Today is the 22nd Anniversary of the 9/11 attacks. Do you remember that day? It was such a shock and today we remember the heroism and the extreme loss of life. Remember, be kind, support others, get the help you deserve and don't take a moment for granted. Do a good deed if you can today. Make someone else's day bright.
Today we remember.
Wishing you all the best-Team SG
Our Blog: https://www.supportgroups.com/blog/remembering-911-reflection-resilience-and-mental-health
I completey forget it was today until we were leaving an orthodontist appointment this morning. I can't believe it was 22 years ago. I was in college, what a devastating day.
@CKBlossom Yes, devastating, scary, traumatizing…may those that have survived be remembered, may those that perished be honored and remembered.
I remember I had just graduated from Highschool, and that summer I was trying to figure out what to do with my life. I remember we had this little VHS/TV combo on the counter in the kitchen and they were covering the heck out of it. I remember how surreal it felt, and even then I knew things were going to change pretty heavily. 22 years ago. Might as well have been another lifetime the way it feels compared to todays constant tension.
@Brent1228 It is shocking as an adult to realize wow, it has been that long for just about everything.
@Piobaire That had to been hard no matter where you lived.
22 years dose not seem that long . Remember I was working that day ,
@sasha1 As an adult things seem to go quicker and when you look back you are empathize, wait how long ago was that?!
We had a talk about that during our history lesson, so I agree that it had to be one of the most devastating catastrophes in the US history.
@KidDJ It was, I think in the US we tend to think we are invincible, this showed us we are not.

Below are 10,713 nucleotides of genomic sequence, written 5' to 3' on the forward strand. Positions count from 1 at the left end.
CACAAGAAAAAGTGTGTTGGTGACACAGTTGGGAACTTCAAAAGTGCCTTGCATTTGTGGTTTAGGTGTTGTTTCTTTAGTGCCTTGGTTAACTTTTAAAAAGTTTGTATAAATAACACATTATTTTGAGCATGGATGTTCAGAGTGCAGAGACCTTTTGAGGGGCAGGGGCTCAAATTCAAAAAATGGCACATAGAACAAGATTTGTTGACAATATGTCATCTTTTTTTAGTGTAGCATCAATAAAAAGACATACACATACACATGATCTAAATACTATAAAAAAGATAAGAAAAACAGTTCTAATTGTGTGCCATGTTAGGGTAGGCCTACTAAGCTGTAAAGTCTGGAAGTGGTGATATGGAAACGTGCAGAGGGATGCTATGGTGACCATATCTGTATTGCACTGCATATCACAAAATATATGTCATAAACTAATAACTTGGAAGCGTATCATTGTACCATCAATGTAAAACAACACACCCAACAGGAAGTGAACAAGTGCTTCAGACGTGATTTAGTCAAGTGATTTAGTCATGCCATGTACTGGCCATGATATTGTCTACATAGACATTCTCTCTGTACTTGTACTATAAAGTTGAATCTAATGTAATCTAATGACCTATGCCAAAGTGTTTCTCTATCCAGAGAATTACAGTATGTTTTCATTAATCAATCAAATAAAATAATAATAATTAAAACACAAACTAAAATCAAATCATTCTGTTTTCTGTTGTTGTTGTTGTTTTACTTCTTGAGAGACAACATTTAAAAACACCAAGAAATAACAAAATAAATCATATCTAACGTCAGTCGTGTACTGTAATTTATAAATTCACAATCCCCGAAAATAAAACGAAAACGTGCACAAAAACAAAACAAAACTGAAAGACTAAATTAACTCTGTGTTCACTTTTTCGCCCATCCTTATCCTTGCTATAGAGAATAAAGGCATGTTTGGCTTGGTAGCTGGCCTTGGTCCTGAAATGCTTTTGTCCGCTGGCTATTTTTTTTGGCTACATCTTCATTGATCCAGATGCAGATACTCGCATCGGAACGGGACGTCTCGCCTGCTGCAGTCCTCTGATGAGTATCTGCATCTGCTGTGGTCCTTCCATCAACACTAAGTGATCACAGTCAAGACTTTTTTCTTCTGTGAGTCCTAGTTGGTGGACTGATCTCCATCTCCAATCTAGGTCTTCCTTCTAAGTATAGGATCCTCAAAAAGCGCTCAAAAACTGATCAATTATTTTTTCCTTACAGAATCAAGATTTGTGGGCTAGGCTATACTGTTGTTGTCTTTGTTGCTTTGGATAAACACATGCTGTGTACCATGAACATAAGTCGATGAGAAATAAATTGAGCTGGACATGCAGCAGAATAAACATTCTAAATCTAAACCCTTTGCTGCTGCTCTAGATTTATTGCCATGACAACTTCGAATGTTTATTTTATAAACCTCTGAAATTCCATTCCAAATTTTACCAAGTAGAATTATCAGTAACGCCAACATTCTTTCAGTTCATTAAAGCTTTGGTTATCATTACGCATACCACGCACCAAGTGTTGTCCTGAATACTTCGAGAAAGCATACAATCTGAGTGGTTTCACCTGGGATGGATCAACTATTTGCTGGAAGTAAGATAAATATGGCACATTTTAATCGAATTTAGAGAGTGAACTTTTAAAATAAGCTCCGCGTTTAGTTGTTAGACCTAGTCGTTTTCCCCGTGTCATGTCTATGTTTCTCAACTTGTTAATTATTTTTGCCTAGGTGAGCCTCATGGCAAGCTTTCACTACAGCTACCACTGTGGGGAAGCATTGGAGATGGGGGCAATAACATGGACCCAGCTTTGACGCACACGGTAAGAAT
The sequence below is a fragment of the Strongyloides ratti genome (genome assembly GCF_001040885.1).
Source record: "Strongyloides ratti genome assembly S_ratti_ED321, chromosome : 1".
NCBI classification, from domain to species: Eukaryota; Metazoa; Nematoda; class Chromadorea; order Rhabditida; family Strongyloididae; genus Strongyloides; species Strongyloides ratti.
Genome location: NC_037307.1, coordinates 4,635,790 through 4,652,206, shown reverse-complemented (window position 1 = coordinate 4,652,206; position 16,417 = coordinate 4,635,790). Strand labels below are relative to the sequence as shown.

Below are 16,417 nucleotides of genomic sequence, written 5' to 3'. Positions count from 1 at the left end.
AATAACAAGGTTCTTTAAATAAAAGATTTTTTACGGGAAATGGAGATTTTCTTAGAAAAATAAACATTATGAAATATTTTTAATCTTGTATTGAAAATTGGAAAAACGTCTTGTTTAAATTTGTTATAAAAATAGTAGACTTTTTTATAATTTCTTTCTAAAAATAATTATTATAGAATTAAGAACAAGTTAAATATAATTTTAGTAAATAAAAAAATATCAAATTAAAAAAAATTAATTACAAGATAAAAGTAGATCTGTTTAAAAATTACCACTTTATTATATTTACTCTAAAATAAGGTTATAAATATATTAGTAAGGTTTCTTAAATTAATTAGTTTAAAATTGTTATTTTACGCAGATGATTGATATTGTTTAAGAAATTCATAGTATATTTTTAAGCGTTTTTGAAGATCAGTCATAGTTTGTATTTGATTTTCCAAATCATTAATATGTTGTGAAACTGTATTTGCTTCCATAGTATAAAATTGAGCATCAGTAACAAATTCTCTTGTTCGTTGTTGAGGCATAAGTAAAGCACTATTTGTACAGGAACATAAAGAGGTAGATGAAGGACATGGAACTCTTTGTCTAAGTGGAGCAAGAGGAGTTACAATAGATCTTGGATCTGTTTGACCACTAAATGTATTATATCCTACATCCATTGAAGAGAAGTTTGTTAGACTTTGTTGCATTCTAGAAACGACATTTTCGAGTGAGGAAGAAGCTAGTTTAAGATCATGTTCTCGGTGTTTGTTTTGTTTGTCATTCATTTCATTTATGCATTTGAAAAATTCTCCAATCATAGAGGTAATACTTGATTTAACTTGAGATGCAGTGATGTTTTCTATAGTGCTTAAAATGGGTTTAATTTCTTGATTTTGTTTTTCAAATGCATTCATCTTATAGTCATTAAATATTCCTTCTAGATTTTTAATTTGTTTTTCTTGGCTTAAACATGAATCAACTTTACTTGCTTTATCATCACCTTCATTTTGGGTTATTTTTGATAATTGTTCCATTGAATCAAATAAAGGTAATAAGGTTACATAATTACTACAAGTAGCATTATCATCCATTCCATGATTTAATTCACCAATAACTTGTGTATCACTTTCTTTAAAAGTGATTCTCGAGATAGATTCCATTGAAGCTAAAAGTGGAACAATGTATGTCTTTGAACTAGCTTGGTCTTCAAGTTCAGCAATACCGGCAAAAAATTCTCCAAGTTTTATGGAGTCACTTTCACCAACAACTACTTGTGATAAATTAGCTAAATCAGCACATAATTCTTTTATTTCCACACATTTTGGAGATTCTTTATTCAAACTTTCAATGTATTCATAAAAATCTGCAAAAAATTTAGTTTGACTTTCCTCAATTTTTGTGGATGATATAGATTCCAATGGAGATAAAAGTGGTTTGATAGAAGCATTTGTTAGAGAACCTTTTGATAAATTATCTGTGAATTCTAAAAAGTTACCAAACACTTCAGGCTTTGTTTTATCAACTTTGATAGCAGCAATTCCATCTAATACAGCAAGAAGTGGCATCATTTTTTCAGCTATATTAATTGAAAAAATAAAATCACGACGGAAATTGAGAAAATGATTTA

911 was a significant event in my life. I remember that day too well. I was a jet mechanic in the Navy at the time, and I came in from the flightline (tarmac) with my grease guns in hand and lube oil after lubricating all of the hinge points and pivot points on our landing gear. I was stationed in Japan at that time. I threw the grease guns down on the work bench when all of a sudden, one of the other mechanics burst into my shop and told us about what happened with the first plane. We ran into the office where the footage was being replayed, and shortly after that, we saw the 2nd plane, and everything that followed. When I got off from work that night, we knew the base would be in lockdown the next day, so we went out drinking. Watching the footage being replayed on TV out in town brought tears to my eyes. One of my friends from my squadron was home on leave in New York when that happened, and he told me that he just drove out of the city right before those towers collapsed. His father was from Tunisia, and he told me that his brother received a lot of persecution and was subject to a lot of animosity after that event occured because of his heritage.
Not long after that happened, I went out on a short detachment with my squadron, and my ship was used for a special operations mission in which upon returning to home port, the ship was only in port for 24 hours. As we were departing the ship, the Army personnel were going aboard it. Our aircraft carrier was converted into an Army helicopter and troop transport, so they could launch an invasion into Afghanistan, and so the Army could pursue the person responsible for those horrific events. 5 Years later, I did some deployments to Afghanistan too, boots on the ground, in support of the Army's operations over there, and saluted many fallen comrades as they were returned home to their final resting place, and vowed to live the life they were deprived of, even if life is hard and boring sometimes.
@Lone LI shadoW3gs It is so sad how people are still persecuted for how they look or the religion they practice here in the United States. It sounds empathize that day was very personal to you and it changed the way you see the world and live your life, thank you for sharing that with us. -SG